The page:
Carolyn Kizer’s Bitch: Closing the Doors on the Past

5 May 2017

The poem “Bitch” by Carolyn Kizer, published in 1984, is one that truly grasps the reader’s attention, beginning with the title itself. The overall tone of this poem intertwines the feelings of sadness and anger and also reveals quite a bit about the speaker’s past. The speaker is referring to her inner self as the “bitch” and her hurt condition is clearly present throughout the poem. She uses words such as “bark, growling, slobbers and whimper” to drive this meaning across to the reader.

It is in the speaker’s own representation of her inner self as a “bitch,” one that not only bark[s] hysterically,” but also may “whimper,” and even “cringe”. The speaker is easily inclined to remember past memories from the relationship and struggles with revealing her inner emotions and putting on a calm outward appearance. This is an experience which is quite familiar to me, as a reader. I am often faced with the choice of being a “bitch” to someone (ex-boyfriend, annoying relative, a backstabbing friend… etc) and showing how I truly feel or being a controlled and relaxed young woman.

Kizer uses the imagery of a dog throughout the poem to show the speaker’s different emotions. Bitch” begins by describing an encounter between the speaker and an ex-lover. Lines 1 and 2 (“Now, when he and I meet… growling”) reveal that these two have not kept in contact over the years. Although the speaker feels hurt and angry about the past, she tells herself to control her emotions. She is fghting with herself to not let her true feelings show. Should she scream out in anger or break down in tears to express her hurt state? Or should she stay quiet and maintain her calm nature?

There is obviously tension present in these first few lines. At this point in the poem, the reader does not know ow or why this relationship ended, but the break-up clearly hurt the “bitch” more than it hurt her lover. The speaker displays an outward appearance of kindness and self-control, while she is really growing more and more furious inside (lines 5 and 6). My voice says, “Nice to see you, as the bitch starts to bark hysterically’). In line 7 (“He isn’t an enemy now’) the speaker is telling herself that she should not be dwelling on the past because her ex cant hurt her anymore.

The “bitch” seems to be doing fine in controlling her emotions until line 9 when her ex-lover asks her: *dow are the children? They must be growing up. An immediate change of tone occurs here. There is an internal struggle going on between her heart and her mind. The speaker’s mind is telling her to be polite to her ex, forget the past and move on. The bitch’s heart, on the other hand, is keeping her from moving on and causing her to struggle with feelings of desire. This is clear, for example, in lines 10-13: “Ata kind word from him…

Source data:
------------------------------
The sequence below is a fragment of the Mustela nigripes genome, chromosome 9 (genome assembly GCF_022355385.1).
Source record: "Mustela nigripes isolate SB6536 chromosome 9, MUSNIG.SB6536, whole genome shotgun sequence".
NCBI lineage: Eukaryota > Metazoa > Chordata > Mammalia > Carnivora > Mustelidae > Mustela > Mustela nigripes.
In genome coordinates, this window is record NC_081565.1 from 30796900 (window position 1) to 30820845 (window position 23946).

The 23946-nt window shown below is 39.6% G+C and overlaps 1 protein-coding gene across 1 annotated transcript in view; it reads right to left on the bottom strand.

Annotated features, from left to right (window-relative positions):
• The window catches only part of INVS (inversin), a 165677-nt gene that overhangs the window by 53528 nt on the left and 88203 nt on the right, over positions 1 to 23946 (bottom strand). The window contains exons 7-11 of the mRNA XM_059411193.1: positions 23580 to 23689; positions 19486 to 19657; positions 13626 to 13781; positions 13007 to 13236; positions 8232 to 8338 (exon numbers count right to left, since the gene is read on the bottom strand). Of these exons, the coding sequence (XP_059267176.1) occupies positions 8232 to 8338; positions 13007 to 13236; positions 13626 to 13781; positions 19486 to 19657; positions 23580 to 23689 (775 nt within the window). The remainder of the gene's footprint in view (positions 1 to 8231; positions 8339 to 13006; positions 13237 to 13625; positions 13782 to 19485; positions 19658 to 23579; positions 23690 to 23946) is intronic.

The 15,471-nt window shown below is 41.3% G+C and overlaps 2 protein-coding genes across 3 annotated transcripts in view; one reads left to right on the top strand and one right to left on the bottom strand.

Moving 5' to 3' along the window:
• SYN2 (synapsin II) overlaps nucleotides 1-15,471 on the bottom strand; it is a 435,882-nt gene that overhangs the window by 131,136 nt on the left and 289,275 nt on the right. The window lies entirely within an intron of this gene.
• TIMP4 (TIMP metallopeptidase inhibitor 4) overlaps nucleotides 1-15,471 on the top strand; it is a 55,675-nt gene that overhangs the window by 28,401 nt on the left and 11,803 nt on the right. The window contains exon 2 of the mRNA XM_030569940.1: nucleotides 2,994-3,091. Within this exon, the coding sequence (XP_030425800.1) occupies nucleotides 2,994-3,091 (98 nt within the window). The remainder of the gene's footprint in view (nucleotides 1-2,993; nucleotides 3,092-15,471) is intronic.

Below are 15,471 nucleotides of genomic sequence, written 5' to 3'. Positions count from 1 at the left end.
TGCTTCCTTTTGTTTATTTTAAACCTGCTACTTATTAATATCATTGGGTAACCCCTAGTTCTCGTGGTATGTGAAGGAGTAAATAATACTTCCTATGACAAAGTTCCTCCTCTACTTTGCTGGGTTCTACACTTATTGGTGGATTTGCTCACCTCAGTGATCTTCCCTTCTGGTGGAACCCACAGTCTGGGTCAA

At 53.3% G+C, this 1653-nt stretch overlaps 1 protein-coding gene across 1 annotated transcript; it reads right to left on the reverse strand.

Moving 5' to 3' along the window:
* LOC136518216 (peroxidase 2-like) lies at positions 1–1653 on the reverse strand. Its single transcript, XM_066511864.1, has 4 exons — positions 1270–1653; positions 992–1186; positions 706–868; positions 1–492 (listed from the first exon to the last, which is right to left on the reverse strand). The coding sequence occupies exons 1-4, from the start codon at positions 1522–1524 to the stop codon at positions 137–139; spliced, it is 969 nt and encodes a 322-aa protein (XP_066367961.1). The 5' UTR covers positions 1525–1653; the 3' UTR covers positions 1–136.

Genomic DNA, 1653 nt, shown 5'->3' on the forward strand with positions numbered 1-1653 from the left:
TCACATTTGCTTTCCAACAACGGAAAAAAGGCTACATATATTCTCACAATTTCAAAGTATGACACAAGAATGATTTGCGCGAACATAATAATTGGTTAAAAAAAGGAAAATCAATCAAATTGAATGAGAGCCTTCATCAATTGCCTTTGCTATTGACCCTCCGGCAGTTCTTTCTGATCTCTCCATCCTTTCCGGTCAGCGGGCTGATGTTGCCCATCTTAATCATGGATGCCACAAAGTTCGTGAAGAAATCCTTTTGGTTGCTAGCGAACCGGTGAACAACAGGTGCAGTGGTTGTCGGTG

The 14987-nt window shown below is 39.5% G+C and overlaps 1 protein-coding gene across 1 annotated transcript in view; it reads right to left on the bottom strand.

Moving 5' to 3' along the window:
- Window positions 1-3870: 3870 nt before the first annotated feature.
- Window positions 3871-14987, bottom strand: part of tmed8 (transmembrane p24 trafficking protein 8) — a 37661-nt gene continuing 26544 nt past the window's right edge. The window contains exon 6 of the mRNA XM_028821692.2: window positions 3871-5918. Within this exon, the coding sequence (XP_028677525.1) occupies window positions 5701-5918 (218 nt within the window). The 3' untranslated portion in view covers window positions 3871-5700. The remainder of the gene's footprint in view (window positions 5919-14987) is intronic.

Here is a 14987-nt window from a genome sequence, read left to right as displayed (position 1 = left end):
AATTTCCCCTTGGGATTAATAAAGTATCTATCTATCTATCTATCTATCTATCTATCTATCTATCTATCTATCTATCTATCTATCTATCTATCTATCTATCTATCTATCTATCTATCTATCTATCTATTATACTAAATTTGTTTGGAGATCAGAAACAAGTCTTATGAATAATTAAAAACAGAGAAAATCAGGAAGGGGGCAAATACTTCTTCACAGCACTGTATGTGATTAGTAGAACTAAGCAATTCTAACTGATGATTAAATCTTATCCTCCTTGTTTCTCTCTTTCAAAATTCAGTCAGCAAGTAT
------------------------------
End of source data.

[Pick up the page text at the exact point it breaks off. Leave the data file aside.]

Down, girl! Keep your distance. ” The speaker knows that if she up getting hurt. Kind words and gestures can often be deceiving and I have learned that unfortunately charming people are dangerous. I have been hurt numerous times y such personalities by only looking at their kind side and ignoring other flaws. The bitch is warning herself to not get caught up in this trap of feelings again. Quite a bit of information about the past is exposed in (lines 17-21): ” She is basically loyal… Until he was ready to play. This means that the speaker was always loyal and kind to her lover, but he was bored with her and still thought that she was not good enough. The imagery here is being compared to the relationship between an owner and his loving and loyal dog. Some words that emphasize this relationship are “running”, “lay at his feet”, and “ready to play’. A bitch is always ready to do what one wants and it is clear that this was the sort of relationship that the speaker and her lover had. If he wanted her to wait for something, she was willing to wait.

If he needed something, she would get it for him. If she was given an order, she would immediately act upon it. The image of an obedient dog comes to mind while reading these ending stanzas. Although the speaker is struggling with feelings of anger and repression, she still desires reconciliation. Her emotions are running wild with memories of her past, but she knows she can’t express them. She wants to be the bigger person in this uncomfortable situation because she knows she will end up getting hurt again if she “barks” or “whimpers”.

In the final lines of the poem, from lines 28 to 34, the speaker reveals her final thoughts and emotions of the past and, especially, for this man, whom she cared for. The speaker seems to have given up her tender feelings for him. As she reveals these aspects, she also gives the readers and the “bitch,” or at least the woman that she was, some information on this man she has been speaking to. The readers learn that the unidentified man has perhaps remarried? (Line 31) Since he bitch sees that he has moved on with his life, she knows that it is only right that she does as well.

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Carolyn Kizer's Bitch: Closing the Doors on the Past. (2017, May 21). Retrieved July 10, 2020, from
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